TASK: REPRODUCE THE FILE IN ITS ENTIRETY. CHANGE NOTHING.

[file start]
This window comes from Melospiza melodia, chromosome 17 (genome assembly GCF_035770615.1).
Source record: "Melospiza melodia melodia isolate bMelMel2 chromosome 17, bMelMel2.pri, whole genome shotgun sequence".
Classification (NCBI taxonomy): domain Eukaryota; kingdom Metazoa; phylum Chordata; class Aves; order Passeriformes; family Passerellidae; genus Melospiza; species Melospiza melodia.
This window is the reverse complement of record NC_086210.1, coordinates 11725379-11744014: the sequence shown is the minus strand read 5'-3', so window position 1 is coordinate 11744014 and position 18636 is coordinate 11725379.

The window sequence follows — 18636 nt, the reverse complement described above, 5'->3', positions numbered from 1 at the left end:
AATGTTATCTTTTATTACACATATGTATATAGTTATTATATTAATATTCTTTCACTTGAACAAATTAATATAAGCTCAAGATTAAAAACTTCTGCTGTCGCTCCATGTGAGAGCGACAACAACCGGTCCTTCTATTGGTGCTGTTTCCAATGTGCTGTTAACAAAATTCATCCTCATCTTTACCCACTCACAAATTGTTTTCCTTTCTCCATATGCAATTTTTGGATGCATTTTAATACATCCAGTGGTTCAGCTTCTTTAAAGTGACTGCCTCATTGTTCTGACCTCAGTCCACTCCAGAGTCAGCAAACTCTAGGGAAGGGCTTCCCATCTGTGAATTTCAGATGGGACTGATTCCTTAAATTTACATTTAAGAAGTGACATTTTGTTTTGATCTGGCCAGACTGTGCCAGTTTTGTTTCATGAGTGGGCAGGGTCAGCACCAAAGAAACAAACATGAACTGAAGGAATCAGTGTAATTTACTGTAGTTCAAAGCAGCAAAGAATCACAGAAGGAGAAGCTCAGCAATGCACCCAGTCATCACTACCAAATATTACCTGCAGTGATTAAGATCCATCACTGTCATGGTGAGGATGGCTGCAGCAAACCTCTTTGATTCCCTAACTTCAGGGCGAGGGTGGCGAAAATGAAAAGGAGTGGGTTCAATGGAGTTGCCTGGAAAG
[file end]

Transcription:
This window comes from Melospiza melodia, chromosome 17 (genome assembly GCF_035770615.1).
Source record: "Melospiza melodia melodia isolate bMelMel2 chromosome 17, bMelMel2.pri, whole genome shotgun sequence".
Classification (NCBI taxonomy): domain Eukaryota; kingdom Metazoa; phylum Chordata; class Aves; order Passeriformes; family Passerellidae; genus Melospiza; species Melospiza melodia.
This window is the reverse complement of record NC_086210.1, coordinates 11725379-11744014: the sequence shown is the minus strand read 5'-3', so window position 1 is coordinate 11744014 and position 18636 is coordinate 11725379.

The window sequence follows — 18636 nt, the reverse complement described above, 5'->3', positions numbered from 1 at the left end:
AATGTTATCTTTTATTACACATATGTATATAGTTATTATATTAATATTCTTTCACTTGAACAAATTAATATAAGCTCAAGATTAAAAACTTCTGCTGTCGCTCCATGTGAGAGCGACAACAACCGGTCCTTCTATTGGTGCTGTTTCCAATGTGCTGTTAACAAAATTCATCCTCATCTTTACCCACTCACAAATTGTTTTCCTTTCTCCATATGCAATTTTTGGATGCATTTTAATACATCCAGTGGTTCAGCTTCTTTAAAGTGACTGCCTCATTGTTCTGACCTCAGTCCACTCCAGAGTCAGCAAACTCTAGGGAAGGGCTTCCCATCTGTGAATTTCAGATGGGACTGATTCCTTAAATTTACATTTAAGAAGTGACATTTTGTTTTGATCTGGCCAGACTGTGCCAGTTTTGTTTCATGAGTGGGCAGGGTCAGCACCAAAGAAACAAACATGAACTGAAGGAATCAGTGTAATTTACTGTAGTTCAAAGCAGCAAAGAATCACAGAAGGAGAAGCTCAGCAATGCACCCAGTCATCACTACCAAATATTACCTGCAGTGATTAAGATCCATCACTGTCATGGTGAGGATGGCTGCAGCAAACCTCTTTGATTCCCTAACTTCAGGGCGAGGGTGGCGAAAATGAAAAGGAGTGGGTTCAATGGAGTTGCCTGGAAAG